p. This area is intended for everyone new to PHP. It opens with a series of informal, entertaining tutorials written by Vikram Vaswani, founder and CEO of Melonfire. These tutorials build on a previously-published 5-part series which has now been updated and extended to embrace PHP 5, making parts of it suitable for those of you who already have worked with PHP 4 in the past.
p. When you first started reading this series, I promised you that you’d have a whole lot of fun. If you’re the cynical type, you may be feeling that I didn’t keep my promise. After all, how much fun have you really had so far? All you’ve done is learn a bunch of theoretical rules, added and subtracted numbers from each other, learnt primitive decision-making and gone round and round in the circular funhouse of loops. Heck, if this wasn’t a PHP tutorial, it would be kindergarten…I hear you.
p. After the workout I gave you last time, you’re probably either chomping at the bit to build another PHP application or you’ve decided to give up PHP programming and try growing cucumbers instead. If it’s the latter, you should stop reading right now, because I can guarantee you that this concluding installment of PHP 101 has absolutely nothing to teach you about vegetable farming.
p. Having spent lots of time travelling around the outer landscape of PHP – learning all about control structures, operators and variables – you’re probably bored. You might even be thinking of dropping out right now, and instead spending your time more constructively (or so you think) in front of the idiot box. That would be a big mistake. And when I say big, I mean humongous.
p. If you’ve been taking your regular dose of PHP 101, you know now enough about PHP to write simple programs of your own. However, these programs will be “procedural” or linear – the statements in them will be executed sequentially, one after another – simply because that’s the only programming style I’ve used so far.
p. You know what they say about a little knowledge being a dangerous thing… as your PHP scripts become more and more complex, it’s only a matter of time before you bump your head against the constraints of the procedural method, and begin looking for a more efficient way of structuring your PHP programs.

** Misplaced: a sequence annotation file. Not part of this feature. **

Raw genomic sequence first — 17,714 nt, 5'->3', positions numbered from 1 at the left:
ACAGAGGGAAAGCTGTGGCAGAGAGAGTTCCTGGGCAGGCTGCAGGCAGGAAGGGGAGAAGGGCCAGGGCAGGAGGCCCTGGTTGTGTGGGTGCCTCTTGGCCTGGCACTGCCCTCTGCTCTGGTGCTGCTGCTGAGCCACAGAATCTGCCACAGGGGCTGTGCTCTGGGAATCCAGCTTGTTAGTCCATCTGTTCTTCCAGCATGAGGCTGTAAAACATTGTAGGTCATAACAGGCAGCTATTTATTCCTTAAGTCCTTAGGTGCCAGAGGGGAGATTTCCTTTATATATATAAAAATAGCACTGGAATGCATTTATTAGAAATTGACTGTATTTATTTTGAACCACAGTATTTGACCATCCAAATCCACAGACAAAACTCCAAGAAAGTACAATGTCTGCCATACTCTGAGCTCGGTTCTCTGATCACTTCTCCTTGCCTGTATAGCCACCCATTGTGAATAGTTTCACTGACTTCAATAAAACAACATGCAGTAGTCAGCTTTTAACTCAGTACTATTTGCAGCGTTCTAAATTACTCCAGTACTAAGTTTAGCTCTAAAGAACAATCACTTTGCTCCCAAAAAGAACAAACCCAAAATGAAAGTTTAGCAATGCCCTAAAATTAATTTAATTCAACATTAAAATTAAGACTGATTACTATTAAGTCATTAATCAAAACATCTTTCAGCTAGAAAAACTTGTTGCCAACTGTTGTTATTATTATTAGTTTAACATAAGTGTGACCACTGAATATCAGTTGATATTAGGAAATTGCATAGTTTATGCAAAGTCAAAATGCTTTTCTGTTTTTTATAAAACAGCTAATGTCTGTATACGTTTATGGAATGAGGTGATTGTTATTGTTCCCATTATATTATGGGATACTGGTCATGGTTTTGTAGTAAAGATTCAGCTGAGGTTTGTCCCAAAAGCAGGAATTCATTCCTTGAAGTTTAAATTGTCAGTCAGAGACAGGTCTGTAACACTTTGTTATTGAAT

p. So now you know how to create your own functions in PHP, and you’ve spent the last few days busily inspecting your applications and turning repeated code fragments into functions. But functions are just the tip of the software abstraction iceberg. Lurking underneath is a three-letter acronym that strikes fear into the hearts of most newbie programmers.
p. One of the most compelling things PHP has going for it is its support for a variety of database management systems, including MySQL, PostgreSQL, Oracle and Microsoft Access. By virtue of this support, PHP developers can create sophisticated data-driven Web applications at a fraction of the time and cost required by competing alternatives. And nowhere is this more clear than in PHP’s longtime support of MySQL, the very fast, very reliable and very feature-rich open-source RDBMS.
p. If you’ve been paying attention, you now know how to use PHP’s MySQL API to perform queries and process result sets. You might even have started thinking about how to re-program your site to run off a MySQL database. All of this is a Good Thing – it means you’re getting comfortable with using PHP’s database support to power your applications – but there’s still a little further to go.
p. Now that you’ve used PHP with MySQL and SQLite, you probably think you know everything you need to get started with PHP programming. In fact, you might even be thinking of cutting down your visits to Zend.com altogether, giving up this series for something flashier and cooler…
p. PHP 101 (part 10): A Session In The Cookie JarUh-uh. Big mistake.
p. Unless you’ve been hiding in a cave for the last few years, you’ve heard about XML – it’s the toolkit that more and more Web publishers are switching to for content markup. You may even have seen an XML document in action, complete with user-defined tags and markup, and you might have wondered how on earth one converts that tangled mess of code into human-readable content.
p. The answer is, not easily.